A still from <i>Vishwaroopam</i>.&nbsp;
A still from Vishwaroopam
(Photo courtesy: Twitter)

Here’s what Kamal Haasan has been tweeting/saying over the last few weeks.

But the award for best filmatic politician of all time goes to MG Ramachandran, the original Puratchi Thalaivar (Revolutionary Leader) of Tamil Nadu, who rose to stardom, and then to ten years of unbroken CM-ship solely on the basis of playing ‘The People’s Leader’ on the silver screen.

MGR was always a politician. His career in acting was just part of the process. From his first movie to his last, there was no letting up in creating brand MGR. He remains the inspiration, and ultimate guide/manual for TN’s superstars who aspire to be CM some day.

Vijay as the Ilayathalapathi; Young Leader

From April, through May, farmers in Tamil Nadu began protests outside Jantar Mantar, seeking a loan waiver of over Rs 40,000 crore, among other things. They shaved their heads, held mice and snakes in their mouths, skulls of farmers who (allegedly) committed suicide due to debt, and stripped naked.

From May onwards, Vijay used literally every possible public space to talk about their plight; award functions, music release functions, after-movie events, literally every public appearance would be peppered with talk of the farmers, and how the people must rise to help them. In fact, he takes off from his movie Kaththi (2013) remade into Khaidi No 150 in Telugu, starring Chiranjeevi. And that, is another story.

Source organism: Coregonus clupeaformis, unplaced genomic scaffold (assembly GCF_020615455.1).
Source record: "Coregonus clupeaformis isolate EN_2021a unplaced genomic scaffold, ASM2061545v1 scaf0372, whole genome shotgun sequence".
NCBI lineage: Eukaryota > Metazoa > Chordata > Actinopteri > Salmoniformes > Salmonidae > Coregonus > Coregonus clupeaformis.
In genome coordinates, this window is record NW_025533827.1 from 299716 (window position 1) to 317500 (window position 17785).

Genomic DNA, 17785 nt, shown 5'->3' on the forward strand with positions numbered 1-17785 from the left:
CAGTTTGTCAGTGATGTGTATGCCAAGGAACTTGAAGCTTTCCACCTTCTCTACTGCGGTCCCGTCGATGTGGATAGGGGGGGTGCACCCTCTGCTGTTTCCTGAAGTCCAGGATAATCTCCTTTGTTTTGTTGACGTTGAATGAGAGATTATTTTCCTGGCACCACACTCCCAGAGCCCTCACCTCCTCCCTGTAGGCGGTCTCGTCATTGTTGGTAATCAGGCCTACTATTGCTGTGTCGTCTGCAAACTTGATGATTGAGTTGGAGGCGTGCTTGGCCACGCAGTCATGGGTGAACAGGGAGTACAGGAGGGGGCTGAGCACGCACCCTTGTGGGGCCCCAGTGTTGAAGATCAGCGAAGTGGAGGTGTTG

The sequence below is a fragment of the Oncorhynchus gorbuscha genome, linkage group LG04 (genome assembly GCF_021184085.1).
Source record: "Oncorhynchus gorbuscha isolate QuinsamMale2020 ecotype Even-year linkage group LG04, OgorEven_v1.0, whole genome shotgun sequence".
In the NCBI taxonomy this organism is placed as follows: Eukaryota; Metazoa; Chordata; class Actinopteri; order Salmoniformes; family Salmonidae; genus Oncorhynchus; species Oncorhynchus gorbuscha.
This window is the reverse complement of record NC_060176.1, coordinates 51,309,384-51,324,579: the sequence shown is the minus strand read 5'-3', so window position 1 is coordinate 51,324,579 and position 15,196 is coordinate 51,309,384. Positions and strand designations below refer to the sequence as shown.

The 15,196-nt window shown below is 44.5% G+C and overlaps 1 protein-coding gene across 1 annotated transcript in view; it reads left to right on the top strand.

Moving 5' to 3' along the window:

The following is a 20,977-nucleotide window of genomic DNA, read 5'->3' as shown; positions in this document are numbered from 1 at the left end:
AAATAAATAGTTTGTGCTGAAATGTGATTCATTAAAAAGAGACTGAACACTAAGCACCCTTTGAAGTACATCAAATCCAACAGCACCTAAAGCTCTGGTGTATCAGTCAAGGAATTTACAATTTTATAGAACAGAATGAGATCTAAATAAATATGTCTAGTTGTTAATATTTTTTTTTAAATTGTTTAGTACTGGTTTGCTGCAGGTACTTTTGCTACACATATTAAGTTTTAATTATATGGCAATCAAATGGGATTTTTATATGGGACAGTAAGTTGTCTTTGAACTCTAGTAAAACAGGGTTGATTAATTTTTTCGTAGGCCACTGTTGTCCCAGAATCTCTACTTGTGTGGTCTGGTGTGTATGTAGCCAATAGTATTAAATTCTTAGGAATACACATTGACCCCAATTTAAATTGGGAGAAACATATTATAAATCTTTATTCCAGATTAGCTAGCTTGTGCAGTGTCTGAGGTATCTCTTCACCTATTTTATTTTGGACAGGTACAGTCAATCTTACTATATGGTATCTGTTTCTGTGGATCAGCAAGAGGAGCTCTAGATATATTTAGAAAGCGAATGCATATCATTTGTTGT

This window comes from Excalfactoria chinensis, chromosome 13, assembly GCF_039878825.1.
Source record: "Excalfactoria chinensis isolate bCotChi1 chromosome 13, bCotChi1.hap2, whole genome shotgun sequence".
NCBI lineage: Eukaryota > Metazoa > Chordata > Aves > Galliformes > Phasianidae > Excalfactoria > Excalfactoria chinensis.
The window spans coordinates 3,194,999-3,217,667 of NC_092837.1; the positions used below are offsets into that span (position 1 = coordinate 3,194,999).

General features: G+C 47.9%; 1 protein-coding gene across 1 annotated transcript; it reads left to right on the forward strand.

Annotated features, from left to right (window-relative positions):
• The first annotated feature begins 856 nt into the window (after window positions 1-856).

Right after the launch of Vijay People’s Movement (2009), Vijay’s relationship with the DMK - a party which patronised his father - soured. 

Vijay Vs DMK

The DMK ruled and controls a major share of the production and distribution in Kollywood. This was more obvious and pronounced, when the party was in power in 2009. Vijay tried to expose/oppose this. As a result, all five films released between 2009 - 2011 faced serious roadblocks. Vettaikaaran (2009) and Sura (2010) were ruined at the edit table, purposely prolonging the movie. Kaavalan released with absolutely no marketing (not even a single poster, even in high volume cities like Madurai). For a while, Vijay decided to lay low, and focus on movies alone. And then the 2G scam happened, DMK lost royally to Jayalalithaa in 2011, and the Ilayathalapathi’s political compass was back on track.

What is 2G? Waves...air. This is a state that scams in crores dealing in just air.
Vijay’s dialogue from Kaththi (2014)

It was this dialogue that popped up in posters across the state, on the eve of the 2016 TN elections, giving AIADMK an added fillip.

While it is as yet unclear which political party Vijay will support, the Young Leader has spoken in no uncertain terms about his intention to serve the people. His fans will argue that his intentions are good. But they are also very clearly political. And as far as TN is concerned, that’s both problematic, and traditional.

As our Thalaivar Rajinikanth would say, TN is in for a ‘Happy Deepavali Folks’.